The first line of “Only In Summer” caught me by surprise: “All he said was she was pretty enough to be a stripper.” Before I could catch myself, I laughed aloud. M.D. Dunn follows that with these lines: “They used to say that back home/It never was a problem/He thought it was a compliment.”  And there is a really good line about thinking about what you say before saying it: “Every scene you’re in needs editing/Before it goes to air.”  This is a good country song, delivered with a passion, his voice once or twice reminding me of Brian Doser. The album closes with “We Need Everyone,” in which M.D. Dunn sings “We need you now/We need everyone/You have always, always been loved.”

CD Track List
  1. The River Lately
  2. War In Me
  3. The Story Begins
  4. Ghost Water
  5. Barn Swallow’s Dance
  6. The Cowardice Of Kings
  7. When I Fall Away
  8. Only In Summer
  9. Dragonfly
  10. We Need Everyone
The River Lately was released on April 29, 2018.

Adam Ezra at Kiva House Concerts, 6-10-18 Concert Review

Adam Ezra performing "Yellow Brick Road"
I do not enjoy looking for things. If I can’t find something quickly, I figure the hell with it, it will turn up or it won’t. That’s what happened with my notes from the Adam Ezra concert I saw a month ago in Massachusetts. When I went to write my review, the notes were not where I expected them to be, and I figured they could have come loose from my clipboard anywhere between Massachusetts and Los Angeles. Someone in the Dallas airport might be reading them, assuming of course that anyone can read my handwriting. Well, last night the notes turned up. They were in an envelope with a CD I had been listening to. How did they get in there? No idea. But the concert was so good that I figured I’d write something now, using the small portions of the notes that I myself can make out (though mostly what I wrote was simply the set list, because I was enjoying the show too much to take copious notes) and my memory (those who know me well might be questioning the wisdom in trusting my memory, but hey, sometimes a slightly fictional account of a show can be just as enjoyable). Okay, enough of this rambling introduction.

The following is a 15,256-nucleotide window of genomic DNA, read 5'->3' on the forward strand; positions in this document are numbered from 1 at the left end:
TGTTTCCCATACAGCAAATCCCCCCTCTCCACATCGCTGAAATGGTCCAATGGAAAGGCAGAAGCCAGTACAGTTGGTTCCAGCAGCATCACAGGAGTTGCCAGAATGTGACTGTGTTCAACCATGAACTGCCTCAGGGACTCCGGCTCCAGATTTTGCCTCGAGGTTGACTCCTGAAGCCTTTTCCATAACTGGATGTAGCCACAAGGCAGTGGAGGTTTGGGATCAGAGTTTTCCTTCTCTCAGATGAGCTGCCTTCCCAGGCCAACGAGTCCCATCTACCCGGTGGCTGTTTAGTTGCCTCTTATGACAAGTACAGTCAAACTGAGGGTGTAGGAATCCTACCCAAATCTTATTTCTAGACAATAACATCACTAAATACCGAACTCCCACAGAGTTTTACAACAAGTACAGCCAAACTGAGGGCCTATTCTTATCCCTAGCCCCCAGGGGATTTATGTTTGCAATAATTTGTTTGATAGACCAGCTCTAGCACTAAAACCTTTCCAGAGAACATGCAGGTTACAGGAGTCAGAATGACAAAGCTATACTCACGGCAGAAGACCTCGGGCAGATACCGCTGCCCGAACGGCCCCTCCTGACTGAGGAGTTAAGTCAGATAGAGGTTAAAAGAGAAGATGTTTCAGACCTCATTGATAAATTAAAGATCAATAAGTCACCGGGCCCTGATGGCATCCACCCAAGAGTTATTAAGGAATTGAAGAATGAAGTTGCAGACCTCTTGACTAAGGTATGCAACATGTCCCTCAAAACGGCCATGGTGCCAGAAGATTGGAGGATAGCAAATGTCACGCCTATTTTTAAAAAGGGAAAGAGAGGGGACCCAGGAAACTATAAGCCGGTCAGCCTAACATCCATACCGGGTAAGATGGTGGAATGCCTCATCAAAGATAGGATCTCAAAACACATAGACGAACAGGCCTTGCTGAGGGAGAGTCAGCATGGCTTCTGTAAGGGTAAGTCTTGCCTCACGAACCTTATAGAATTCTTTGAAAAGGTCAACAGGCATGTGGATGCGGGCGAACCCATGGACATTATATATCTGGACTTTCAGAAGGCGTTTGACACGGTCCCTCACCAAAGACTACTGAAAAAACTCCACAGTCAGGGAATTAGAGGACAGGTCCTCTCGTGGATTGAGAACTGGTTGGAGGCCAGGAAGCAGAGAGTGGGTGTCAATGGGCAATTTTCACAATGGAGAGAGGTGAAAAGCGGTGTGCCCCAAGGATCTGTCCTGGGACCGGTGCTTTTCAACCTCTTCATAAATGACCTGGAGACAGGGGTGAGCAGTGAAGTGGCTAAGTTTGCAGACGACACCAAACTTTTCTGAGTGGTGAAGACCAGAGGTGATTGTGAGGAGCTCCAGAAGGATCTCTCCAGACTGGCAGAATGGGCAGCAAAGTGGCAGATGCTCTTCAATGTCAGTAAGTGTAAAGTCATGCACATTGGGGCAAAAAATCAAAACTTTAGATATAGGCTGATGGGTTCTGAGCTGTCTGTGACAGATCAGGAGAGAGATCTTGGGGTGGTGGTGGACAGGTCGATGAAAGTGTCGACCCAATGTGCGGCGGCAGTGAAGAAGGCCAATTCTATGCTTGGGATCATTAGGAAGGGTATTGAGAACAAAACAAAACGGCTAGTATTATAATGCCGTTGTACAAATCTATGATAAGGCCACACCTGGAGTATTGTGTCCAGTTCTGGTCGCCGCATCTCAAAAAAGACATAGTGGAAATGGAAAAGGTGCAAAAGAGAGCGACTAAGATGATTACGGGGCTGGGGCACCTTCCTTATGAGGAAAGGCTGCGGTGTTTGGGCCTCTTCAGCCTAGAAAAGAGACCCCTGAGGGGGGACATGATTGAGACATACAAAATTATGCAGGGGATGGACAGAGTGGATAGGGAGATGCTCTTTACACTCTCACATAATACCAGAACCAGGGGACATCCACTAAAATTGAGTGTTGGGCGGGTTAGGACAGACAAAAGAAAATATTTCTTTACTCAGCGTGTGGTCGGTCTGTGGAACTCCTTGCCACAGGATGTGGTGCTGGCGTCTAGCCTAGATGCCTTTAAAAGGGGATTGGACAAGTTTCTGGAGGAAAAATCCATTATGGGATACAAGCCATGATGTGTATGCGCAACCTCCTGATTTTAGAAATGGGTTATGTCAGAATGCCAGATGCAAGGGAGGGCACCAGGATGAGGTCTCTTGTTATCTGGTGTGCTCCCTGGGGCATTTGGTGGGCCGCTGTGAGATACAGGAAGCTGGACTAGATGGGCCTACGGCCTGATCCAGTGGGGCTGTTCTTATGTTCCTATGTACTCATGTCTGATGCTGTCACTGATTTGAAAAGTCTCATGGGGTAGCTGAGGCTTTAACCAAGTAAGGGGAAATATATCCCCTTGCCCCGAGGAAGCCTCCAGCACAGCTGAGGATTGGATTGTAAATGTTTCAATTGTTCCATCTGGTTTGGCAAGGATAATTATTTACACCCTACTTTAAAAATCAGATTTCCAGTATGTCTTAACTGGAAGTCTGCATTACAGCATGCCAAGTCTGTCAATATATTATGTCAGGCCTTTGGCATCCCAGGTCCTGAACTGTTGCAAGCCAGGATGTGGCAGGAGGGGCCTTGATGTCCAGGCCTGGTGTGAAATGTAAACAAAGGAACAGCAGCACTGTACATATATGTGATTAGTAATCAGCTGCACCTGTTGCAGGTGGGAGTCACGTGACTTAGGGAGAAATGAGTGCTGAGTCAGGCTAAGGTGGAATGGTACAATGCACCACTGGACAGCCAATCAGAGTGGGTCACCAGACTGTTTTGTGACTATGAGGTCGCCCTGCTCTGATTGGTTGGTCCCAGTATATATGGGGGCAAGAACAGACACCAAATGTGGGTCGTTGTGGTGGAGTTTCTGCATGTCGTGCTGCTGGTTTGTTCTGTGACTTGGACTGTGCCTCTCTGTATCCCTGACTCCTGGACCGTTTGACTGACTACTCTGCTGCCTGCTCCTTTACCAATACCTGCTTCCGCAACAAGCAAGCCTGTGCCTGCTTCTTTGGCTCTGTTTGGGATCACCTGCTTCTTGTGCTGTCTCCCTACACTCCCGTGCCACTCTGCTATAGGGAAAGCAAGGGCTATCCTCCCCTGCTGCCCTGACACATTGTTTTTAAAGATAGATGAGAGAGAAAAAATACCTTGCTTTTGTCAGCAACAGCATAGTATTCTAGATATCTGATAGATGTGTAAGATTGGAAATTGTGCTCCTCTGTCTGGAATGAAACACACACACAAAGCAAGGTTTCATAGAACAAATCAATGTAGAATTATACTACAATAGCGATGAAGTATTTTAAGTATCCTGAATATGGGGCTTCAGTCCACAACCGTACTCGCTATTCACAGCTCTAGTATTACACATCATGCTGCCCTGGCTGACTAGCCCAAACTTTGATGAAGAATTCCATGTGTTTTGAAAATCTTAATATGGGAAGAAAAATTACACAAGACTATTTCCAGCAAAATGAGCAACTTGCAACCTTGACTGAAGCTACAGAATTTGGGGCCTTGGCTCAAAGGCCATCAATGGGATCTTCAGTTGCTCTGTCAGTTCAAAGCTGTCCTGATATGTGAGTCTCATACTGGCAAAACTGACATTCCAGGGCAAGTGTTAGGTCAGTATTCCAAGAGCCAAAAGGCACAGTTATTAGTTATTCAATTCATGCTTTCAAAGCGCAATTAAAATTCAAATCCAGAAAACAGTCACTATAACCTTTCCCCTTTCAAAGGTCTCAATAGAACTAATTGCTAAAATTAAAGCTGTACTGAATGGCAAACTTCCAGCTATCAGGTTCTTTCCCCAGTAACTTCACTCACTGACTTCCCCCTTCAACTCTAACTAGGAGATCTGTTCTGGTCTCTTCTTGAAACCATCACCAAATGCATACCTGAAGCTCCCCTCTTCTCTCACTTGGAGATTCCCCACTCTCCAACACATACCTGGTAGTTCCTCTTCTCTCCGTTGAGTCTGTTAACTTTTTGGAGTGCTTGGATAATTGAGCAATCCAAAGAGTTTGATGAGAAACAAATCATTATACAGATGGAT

My brother runs the Kiva House Concerts in Billerica, Massachusetts (just a bit outside of Boston). And he tries to book a show whenever I’m in town. This past trip, Adam Ezra did a solo show, and the weather was nice enough that the show was held outside in the back yard (rather than in the basement). And it was a phenomenal concert, with lots of positive vibes. It was a Sunday, and it also happened to be our parents’ wedding anniversary, but more on that in a bit. When Adam began the show, at 3:34 p.m., he mentioned he had no plans for the set list, and that people could shout out ideas. And indeed, they did. They were not shy about it. Several songs in the first set were requests, including “OK By You,” “Yellow Brick Road” and “Lonely Mile.” Also early in the first set, Adam played “The Toast,” and this he dedicated to our parents for their fifty-first anniversary. In the song, he urges, “Raise up your glasses/Let us drink to the wind at our backs.” It was an incredibly sweet moment. But really, the entire show was like that. It was intimate and friendly and wonderful. Not that every song was sweet, of course. He played “Something To Break,” mentioning that it’s an angry song, and that he just has to play it all the time these days. I think we all can understand that. “I wish I had something to break.” He played harmonica on “A Boy’s Song” and “Switching To Whiskey.” “Switching To Whiskey” is a somewhat new song that I love. The first set closed with a cover of “Sweet Baby James.” The first set ended at 4:36 p.m.

After a 35-minute break, he started the second set with “You Dance With Me,” which then led straight into “Corn Song.” The second set included some favorites like “Basement Song” and “Let Your Hair Down,” as well as a new song, “It Don’t Land.” He also did a cover of Leonard Cohen’s “Hallelujah.” I’ve heard a lot of artists cover this one over the past decade or so, and I’m always curious which verses they’ll do, and in what order. Leonard Cohen himself performed different verses on different tours over the years. Adam Ezra did five verses, starting with the “secret chord” verse and then the “kitchen chair” verse, the first two verses from the studio version heard on Various Positions (my personal favorite Leonard Cohen album). The other three verses he did were more recent ones, beginning with the “I’ve walked this floor” verse and following it with the “what’s really going on below” verse and finishing with the “maybe there’s a god above” verse. So basically, he performed all but one of the verses that Leonard Cohen did on that final tour (and in a slightly different order). And he did a really nice job with it. It was one of the highlights of the second set. He followed that with “Katie,” on which he played harmonica. He ended the second set with a cover of “Let It Be,” performing it unmiked in the middle of the audience. He broke a string and said, “Oh man, I really fucked this thing up,” and yet it was still a wonderful ending to the set. The second set ended at 6:20 p.m.